Ballymoe Cookery School
Shanagarry • County Cork, Ireland P25 R274
+ 353 21 464 6785 • cookingisfun.ie
The anticipation builds, as guests make their way through the beautiful countryside in Shanagarry, County Cork in Ireland’s Ancient East into the final stretch: an evergreen oak-lined road leading to the one and only Ballymaloe Cookery School. The internationally renowned, multi-award-winning academy has shaped generations of Irish chefs and bakers and the island’s culinary culture as we know it today. The best part about Ballymaloe? All are welcome. Visitors stopping through and culinary professionals alike can partake in the magic of this cookery school.
A beautifully restored collection of pink and gray farm cottages surrounds the charming gravel courtyard—mind the hens!—and the small herd of Jersey cows lining up at the dairy for their morning milking moos their greeting in the distance. Ballymaloe is the only cookery school in the world situated on its own extensive, certified-organic farm in one of the most fertile parts of Ireland.
Full-time students clad in their chef’s whites rush by, and a few of founders Darina and Tim Allen’s grandchildren smile and skip past in their farm boots. Ballymaloe has been a family affair since 1948, when Tim’s parents bought the property. It was Tim’s mother, Myrtle Allen, who Darina—Ireland’s best-known food ambassador—first came to work under in the restaurant Myrtle ran from their country home, Ballymaloe House. In 1983, Darina and Tim started the cookery school with Darina’s brother Rory O’Connell, and most of Darina and Tim’s now-grown children are involved with the school today. Along with a slew of talented on-site instructors and celebrity guest chefs, Darina, Tim, Rory, and Darina and Tim’s daughter-in-law Rachel—who also happens to be a TV chef and cookbook author—teach cooking and baking classes as well as a five-day course on how to open a tea shop, among others. Their son Toby oversees the 100-acre organic farm, including its various gardens.
Guests can stroll Ballymaloe’s picturesque country lanes lined with elder trees, ancient beech hedges, and heirloom apple varieties, taking in all of the farm’s wonders, from The Old Pleasure Garden to the formal Celtic Maze and Herb Garden based on the formal vegetable gardens at Villandry Palace in Loire Valley, leading to the house covered in shells. In the acre of glass greenhouses, the Ballymaloe team and students farm a variety of crops, like tomatoes, cucumbers, herbs, and salad greens along with exotic fruits like kiwi and nectarines. In the fields lined with organic vegetables, visitors might spot Tim, a horticulture specialist, speaking animatedly about sea kale to a group of eager students, who are in the gardens to pick the produce for the morning’s cooking classes. The menus students will learn from are written daily around seasonal vegetables grown on the farm, and the recipes that are collaboratively cooked in each class are driven by the seasons and availability of ingredients. At Ballymaloe, the ingredients have always been of paramount importance.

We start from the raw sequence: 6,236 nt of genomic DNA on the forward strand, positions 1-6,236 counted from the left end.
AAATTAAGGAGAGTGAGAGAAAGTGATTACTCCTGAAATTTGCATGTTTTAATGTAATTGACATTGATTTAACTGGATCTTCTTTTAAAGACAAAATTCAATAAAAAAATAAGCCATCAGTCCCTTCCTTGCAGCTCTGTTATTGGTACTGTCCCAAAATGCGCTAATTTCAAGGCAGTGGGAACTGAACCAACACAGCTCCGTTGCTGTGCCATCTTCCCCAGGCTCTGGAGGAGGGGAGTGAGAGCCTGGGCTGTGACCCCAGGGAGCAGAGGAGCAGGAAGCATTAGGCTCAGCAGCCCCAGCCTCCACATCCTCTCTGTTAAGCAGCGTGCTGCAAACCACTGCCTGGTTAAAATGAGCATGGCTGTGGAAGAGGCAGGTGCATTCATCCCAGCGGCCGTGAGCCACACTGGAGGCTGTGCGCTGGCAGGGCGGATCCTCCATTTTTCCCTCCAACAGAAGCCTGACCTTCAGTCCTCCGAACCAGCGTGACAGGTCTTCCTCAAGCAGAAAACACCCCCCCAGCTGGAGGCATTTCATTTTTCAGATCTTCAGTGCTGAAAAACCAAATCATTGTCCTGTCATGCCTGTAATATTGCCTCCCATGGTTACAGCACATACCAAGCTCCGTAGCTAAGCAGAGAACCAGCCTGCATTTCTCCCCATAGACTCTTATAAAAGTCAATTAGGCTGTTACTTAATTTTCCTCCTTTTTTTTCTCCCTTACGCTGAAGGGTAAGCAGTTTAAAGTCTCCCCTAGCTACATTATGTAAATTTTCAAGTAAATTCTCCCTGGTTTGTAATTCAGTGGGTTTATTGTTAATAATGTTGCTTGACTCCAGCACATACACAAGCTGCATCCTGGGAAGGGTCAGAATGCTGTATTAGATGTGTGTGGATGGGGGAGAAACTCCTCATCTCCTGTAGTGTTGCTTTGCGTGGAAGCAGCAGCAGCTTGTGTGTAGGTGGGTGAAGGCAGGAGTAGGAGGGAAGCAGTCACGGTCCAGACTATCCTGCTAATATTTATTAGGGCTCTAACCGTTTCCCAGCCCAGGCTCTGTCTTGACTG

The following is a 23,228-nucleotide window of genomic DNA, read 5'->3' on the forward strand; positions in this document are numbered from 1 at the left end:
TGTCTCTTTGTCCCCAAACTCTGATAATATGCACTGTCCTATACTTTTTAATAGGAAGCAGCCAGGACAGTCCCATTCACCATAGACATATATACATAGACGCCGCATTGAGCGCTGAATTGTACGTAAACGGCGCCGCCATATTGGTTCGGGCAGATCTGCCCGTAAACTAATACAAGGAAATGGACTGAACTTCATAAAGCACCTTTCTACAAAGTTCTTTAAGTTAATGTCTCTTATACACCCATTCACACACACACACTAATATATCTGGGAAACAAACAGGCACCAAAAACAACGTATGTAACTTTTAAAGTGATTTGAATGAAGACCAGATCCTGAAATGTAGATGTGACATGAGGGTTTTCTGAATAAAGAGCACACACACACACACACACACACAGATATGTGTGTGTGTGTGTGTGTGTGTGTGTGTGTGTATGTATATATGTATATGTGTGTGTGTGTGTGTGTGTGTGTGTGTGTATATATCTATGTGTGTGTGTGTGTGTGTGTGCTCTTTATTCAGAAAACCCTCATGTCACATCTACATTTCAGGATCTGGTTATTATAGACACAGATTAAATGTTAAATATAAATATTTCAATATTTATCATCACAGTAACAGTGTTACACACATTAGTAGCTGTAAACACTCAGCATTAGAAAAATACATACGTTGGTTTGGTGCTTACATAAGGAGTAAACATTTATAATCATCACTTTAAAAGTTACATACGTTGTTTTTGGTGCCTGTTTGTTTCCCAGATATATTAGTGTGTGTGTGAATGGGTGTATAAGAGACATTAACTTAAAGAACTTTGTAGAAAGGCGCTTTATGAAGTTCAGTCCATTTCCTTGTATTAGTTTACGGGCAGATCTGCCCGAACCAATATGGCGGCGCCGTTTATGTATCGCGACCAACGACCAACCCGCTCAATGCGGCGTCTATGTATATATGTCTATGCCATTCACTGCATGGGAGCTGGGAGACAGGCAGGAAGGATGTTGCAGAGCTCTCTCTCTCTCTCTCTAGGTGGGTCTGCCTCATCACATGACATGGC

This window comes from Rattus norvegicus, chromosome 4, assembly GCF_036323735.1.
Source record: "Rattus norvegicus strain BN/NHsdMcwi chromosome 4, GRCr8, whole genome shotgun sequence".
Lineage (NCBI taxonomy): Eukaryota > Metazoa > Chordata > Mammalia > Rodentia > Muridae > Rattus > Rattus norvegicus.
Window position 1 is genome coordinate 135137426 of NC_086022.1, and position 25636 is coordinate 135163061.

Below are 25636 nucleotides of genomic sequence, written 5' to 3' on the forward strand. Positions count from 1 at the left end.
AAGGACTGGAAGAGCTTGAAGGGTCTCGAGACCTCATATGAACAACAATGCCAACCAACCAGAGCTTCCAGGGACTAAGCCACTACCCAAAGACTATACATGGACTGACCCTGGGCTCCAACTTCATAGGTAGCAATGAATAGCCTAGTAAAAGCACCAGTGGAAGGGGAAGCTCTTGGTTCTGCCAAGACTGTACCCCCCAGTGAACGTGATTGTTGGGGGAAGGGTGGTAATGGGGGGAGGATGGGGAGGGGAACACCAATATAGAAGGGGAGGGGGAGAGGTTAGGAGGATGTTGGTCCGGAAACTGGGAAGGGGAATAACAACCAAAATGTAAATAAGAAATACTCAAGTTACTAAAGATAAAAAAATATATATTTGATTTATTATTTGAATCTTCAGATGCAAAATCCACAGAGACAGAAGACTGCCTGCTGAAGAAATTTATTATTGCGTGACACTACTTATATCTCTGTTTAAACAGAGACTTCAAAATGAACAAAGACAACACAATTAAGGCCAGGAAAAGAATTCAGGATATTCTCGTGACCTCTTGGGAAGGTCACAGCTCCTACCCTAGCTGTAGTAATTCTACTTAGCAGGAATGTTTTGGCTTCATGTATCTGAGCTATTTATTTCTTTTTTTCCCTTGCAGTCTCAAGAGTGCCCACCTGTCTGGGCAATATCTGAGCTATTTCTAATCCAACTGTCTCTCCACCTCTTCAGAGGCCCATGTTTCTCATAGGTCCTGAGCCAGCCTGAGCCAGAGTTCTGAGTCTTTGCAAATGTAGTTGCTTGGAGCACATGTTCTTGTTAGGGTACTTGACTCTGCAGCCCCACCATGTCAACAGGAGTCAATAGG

In the classroom, surrounded by massive windows overlooking the orchards and gardens, students gather around two huge islands to learn not only to cook and bake but also how to utilize and appreciate the landscape around them, working in harmony with nature and its seasons. Light and love pour in, and Darina, a 72-year-old with a silvery bob and signature bright-rimmed glasses, is right in the midst. In Darina’s presence, it’s hard not to feel the magnitude of her passion and dedication to the Slow Food movement she pioneered in Ireland. She introduced farmers’ markets to Ireland 30 years ago (there are more than 170 in Ireland today) and has authored 18 best-selling cookbooks, among a slew of other accolades, but in this classroom kitchen, she thrives. This is her primary passion, educating the hundreds of students who pass through the doors of Ballymaloe every year.
Darina talks about food like she’s telling a grand tale that she’s sharing for the first time, a captivating secret that no one else is in on. She’ll share why the fairies have to be let out of the soda bread and teach students how to make scones the same way her mother taught her.
Although times may have changed and the school has doubled in size since its start and more classes are being offered virtually, the essential spirit and magic of Ballymaloe is still just as alive as it was from the beginning.
- ¼ cup (50 grams) demerara or other coarse sugar
- 1½ large eggs (75 grams)
- 1 cup (240 grams) whole milk
- 3½ cups plus 2 tablespoons (454 grams) all-purpose flour
- 2 tablespoons (24 grams) castor sugar
- 4 teaspoons (20 grams) baking powder
- 1 pinch salt
- 6 tablespoons (85 grams) cold salted butter, grated
- Jam and whipped cream or jam and butter, for serving
- Preheat oven to 475°F (250°C).
- In a small bowl, place demerara sugar; set aside.
- In a 2-cup liquid-measuring cup, whisk together eggs. Add enough milk to measure 1¼ cups. Whisk well to combine. Reserve 2½ tablespoons (37 grams) egg mixture for egg wash.
- In a large bowl, sift together flour, castor sugar, baking powder, and salt. Add cold butter, and toss lightly to coat with flour. Using fingertips,rub butter into mixture until it resembles coarse crumbs. Make a well in center. Add remaining egg mixture. Using a fork, stir together until a soft dough forms.
- Turn out dough onto a lightly floured surface. (Do not knead.) Shape dough into a round, and roll to 1-inch thickness. Using a floured 3-inch round cutter, cut dough, rerolling scraps once. Brush tops with reserved egg wash. Dip tops in demerara sugar. Place on a baking sheet.
- Bake until tops are golden brown, 9 to 11 minutes. Remove from pan, and let cool completely on a wire rack. Serve with jam and whipped cream or jam and butter.
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